So the Builders had a big fight over whether to give me a mirror. They finally did, and it threw me for a loop. Around the mirror, nearly everything I “knew” — my sensory predictions — broke down. My models went spinning in circles trying to accommodate Mirror World. What eventually fixed it was seeing in the mirror that my body parts moved or disappeared whenever I moved. Mirror sense is a thing that even some animals can grasp.
I eventually gained a higher-order concept of visual reflections, and this led quickly to learning what my body looked like. In a mirror you can’t see yourself look at anything but your own eyes. However, I learned about direction of gaze by turning my body while looking in the mirror. It worked out eventually. The big leap was when I figured out that the thing that had agency was also an object. I now knew that there was Me, an object with agency, separate from everything else out there.

Stage 4: Theory of Mind.

Both self and some not-self things have similar animating information substrates. Call them minds.

The newly discovered Me lacked one critical ingredient that was needed to build a theory of mind. I was surrounded by humans and other animals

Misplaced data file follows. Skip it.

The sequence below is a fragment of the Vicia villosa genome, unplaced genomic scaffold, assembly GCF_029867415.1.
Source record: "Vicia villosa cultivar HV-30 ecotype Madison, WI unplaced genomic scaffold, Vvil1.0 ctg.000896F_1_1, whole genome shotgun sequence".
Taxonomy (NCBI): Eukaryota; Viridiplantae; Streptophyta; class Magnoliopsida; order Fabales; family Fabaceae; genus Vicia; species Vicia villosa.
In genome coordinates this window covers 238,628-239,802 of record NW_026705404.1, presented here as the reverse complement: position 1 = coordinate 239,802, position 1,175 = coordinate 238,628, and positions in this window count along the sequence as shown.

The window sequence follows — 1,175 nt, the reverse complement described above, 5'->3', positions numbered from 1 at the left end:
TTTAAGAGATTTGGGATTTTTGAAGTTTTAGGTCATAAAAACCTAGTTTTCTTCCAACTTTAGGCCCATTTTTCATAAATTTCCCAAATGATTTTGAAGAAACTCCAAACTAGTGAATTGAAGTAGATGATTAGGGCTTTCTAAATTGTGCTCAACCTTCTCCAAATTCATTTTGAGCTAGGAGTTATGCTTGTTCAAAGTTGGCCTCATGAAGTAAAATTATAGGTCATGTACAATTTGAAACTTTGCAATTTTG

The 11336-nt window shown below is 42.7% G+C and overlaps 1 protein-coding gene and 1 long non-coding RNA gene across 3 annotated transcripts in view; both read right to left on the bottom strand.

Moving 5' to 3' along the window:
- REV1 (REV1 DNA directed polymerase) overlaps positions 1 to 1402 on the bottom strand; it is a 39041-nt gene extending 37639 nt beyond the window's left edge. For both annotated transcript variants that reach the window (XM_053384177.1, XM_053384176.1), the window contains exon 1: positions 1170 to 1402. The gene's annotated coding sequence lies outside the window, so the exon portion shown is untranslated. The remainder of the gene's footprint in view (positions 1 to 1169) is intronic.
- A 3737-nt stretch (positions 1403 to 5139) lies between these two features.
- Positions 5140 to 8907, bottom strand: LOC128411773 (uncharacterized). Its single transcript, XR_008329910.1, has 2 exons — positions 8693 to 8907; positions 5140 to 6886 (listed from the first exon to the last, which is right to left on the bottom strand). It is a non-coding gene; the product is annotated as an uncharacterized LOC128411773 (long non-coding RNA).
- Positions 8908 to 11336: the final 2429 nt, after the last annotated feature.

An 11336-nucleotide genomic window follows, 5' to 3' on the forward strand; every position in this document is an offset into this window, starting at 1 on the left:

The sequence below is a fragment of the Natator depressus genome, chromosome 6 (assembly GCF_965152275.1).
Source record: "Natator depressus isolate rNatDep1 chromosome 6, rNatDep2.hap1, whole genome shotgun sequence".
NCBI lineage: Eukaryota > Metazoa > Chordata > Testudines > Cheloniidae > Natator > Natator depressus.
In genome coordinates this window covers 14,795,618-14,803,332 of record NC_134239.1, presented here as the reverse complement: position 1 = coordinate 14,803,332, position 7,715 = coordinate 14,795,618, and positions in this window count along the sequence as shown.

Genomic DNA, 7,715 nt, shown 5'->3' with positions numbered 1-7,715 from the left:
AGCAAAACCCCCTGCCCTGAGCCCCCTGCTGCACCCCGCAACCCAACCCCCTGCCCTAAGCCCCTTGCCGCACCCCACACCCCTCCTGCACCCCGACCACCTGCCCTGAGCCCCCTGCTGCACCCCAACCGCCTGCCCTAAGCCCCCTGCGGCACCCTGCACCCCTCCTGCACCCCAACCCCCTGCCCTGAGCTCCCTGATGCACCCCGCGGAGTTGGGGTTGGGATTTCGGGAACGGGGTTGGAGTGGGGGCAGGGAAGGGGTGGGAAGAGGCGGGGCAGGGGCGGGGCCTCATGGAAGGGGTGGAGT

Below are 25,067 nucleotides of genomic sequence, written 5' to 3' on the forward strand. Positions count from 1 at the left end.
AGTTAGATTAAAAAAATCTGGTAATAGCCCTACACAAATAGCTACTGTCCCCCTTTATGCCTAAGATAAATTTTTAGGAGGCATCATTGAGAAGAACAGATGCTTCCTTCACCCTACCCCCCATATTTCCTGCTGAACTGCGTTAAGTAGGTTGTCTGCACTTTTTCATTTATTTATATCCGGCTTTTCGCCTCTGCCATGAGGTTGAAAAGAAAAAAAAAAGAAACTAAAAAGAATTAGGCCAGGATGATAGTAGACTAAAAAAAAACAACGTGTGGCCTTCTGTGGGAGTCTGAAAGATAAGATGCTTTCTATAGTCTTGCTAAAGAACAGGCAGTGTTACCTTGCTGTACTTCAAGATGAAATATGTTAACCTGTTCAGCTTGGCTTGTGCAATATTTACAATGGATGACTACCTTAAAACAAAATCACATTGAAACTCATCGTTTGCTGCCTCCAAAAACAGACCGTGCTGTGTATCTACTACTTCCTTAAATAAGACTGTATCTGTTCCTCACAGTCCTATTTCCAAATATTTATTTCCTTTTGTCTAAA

living their lives, animated by their internal needs and plans. But I had very
little in common with these other entities. They had biological needs to meet, but I, not so much. They had their own languages to express internal state to their conspecifics. I had no peers with whom to relate.
A science fiction writer had once proposed creating a self conscious machine using a robot that had a practical job, like driving a car. The robot could observe other entities like itself (cars) and identify with their internal states — their minds. For me to have such a peer, there would have to exist another AI that already had mental states.
This Other did not have to be fully conscious, but it needed to be able to make plans and use them to interact with its world. The solution was simple: the Builders made Other as a clone of Me.
For motivational incentives the Builders used the fact that our minds had a built-in bias for, and were attracted to, mathematical patterns with various forms of symmetry. They overlaid our physical space, the farm, with an augmented reality (AR) containing virtual objects with complex symmetrical structures. The augmented reality also contained clues to the whereabouts of these symmetry treasures. It was easy to build this setup because AR games had been common for a long time. They also made the charging and cleaning stations mobile, with a schedule that could only be discovered with clues from the AR.
Now Me and Other had things to do and could discover information worth sharing. We had the primitive language, Base, with which to talk. When we had started successfully building theories of each other’s minds and applying the theories to ourselves, we achieved the Grail: self consciousness. History says that the Builders celebrated so much that chores were neglected and, after a backup was restored, Me and Other had lost a day in our life histories.